The online sales surge reported by Shaver Shop Group Ltd (ASX: SSG) last week is an ominous sign for the $50 billion shopping mall industry.
The $70 million market cap retailer reported last Thursday a near 400% surge in online sales for the six weeks to May 10 as Aussies rediscovered the love of self-grooming during this COVID-19 lockdown.
This has the potential to re-write the lopsided relationship between small retailers and all-powerful shopping centre landlords sooner than many think.
Six years in six weeks
Shaver Shop isn’t the only retailer to see a big online surge. Others like Myer Holdings Ltd (ASX: MYR), Premier Investments Limited (ASX: PMV) and JB Hi-Fi Limited (ASX: JBH) have reported strong growth in internet sales.
While the online trend isn’t new, the surge in adoption rates due to the coronavirus pandemic over the six-week shutdown is probably equal to what is forecast for the next six years!
This changes the power balance between ASX retailers and property groups in two ways. The first is the realisation by retailers that they don’t need as many shops as they thought previously.
The second is the devaluation of foot traffic. In the past, mall operators would incentivise large anchor tenants, such as Woolworths Group Ltd (ASX: WOW), to move in as they draw large number of shoppers.
This allows landlords to charge a premium to smaller retailers who regard high traffic areas as a key sales driver. Smaller retailers are usually charged a base rent plus a variable component on sales turnover.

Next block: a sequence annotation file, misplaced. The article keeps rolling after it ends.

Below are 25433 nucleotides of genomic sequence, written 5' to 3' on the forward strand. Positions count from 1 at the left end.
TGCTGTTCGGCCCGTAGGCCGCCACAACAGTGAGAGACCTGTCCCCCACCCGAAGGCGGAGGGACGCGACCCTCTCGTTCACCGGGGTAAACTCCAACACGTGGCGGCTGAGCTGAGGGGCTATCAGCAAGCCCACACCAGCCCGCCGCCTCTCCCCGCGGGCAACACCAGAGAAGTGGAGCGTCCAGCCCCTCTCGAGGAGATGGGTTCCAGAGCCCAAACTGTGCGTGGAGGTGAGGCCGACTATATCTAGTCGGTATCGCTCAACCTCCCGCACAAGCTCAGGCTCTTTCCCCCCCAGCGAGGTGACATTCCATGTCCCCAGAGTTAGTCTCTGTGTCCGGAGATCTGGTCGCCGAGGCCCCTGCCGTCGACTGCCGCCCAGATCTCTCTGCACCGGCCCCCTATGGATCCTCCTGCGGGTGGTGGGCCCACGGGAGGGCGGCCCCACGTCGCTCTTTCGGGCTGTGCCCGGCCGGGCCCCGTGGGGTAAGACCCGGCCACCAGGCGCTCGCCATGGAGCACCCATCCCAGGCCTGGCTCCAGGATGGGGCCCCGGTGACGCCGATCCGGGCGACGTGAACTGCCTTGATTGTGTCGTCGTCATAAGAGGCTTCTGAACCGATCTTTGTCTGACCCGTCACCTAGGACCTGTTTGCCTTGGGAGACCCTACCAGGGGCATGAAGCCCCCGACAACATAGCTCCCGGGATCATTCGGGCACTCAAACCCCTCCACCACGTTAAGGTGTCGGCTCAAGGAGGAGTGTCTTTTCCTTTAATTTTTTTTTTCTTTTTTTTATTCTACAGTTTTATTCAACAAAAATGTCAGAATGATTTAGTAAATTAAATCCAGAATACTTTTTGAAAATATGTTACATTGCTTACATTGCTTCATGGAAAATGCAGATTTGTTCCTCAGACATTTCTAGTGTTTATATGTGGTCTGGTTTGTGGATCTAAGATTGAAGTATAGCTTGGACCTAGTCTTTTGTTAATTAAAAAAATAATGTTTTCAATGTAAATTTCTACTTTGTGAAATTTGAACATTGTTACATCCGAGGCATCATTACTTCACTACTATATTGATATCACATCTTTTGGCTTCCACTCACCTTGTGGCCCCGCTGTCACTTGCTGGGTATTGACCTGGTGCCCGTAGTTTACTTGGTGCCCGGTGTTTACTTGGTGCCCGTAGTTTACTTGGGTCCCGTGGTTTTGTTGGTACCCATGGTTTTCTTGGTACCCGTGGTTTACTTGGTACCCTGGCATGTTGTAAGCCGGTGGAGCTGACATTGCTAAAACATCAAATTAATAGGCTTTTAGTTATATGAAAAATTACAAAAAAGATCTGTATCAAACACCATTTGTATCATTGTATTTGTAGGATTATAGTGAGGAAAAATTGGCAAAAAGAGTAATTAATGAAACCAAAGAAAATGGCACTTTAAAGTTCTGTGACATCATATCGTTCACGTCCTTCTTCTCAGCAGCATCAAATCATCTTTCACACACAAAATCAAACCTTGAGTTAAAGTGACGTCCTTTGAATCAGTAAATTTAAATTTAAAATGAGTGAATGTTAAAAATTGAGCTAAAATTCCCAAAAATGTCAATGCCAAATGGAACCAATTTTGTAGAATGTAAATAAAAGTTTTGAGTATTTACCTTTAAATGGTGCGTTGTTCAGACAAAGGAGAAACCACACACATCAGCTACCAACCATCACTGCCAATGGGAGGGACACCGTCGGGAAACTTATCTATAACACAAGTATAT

Mega malls have peaked
But the business model for landlords may have to change and it’s the mega malls that are likely to feel more of the impact of this structural shift.
If physical stores become pick-up points for online orders or a showcase for products to aid web purchases, then retailers will baulk at paying a premium to be in mega malls.
Don’t get me wrong, I am not saying mega malls will turn into ghost cities in the post COVID-19 apocalypse. But their strategic value has probably peaked and these landlords have a lot of shops to fill.
What this means for investors in ASX-listed Australian real estate investment trusts (A-REITs) is that they may need to question traditional valuation models when making their investment decision.
On the flipside, the online evolution is likely to lift the operating margins for ASX retailers. This means that profitability can improve even if online sales don’t fully offset lost sales from a physical store.
The David and Goliath battle is only just beginning.
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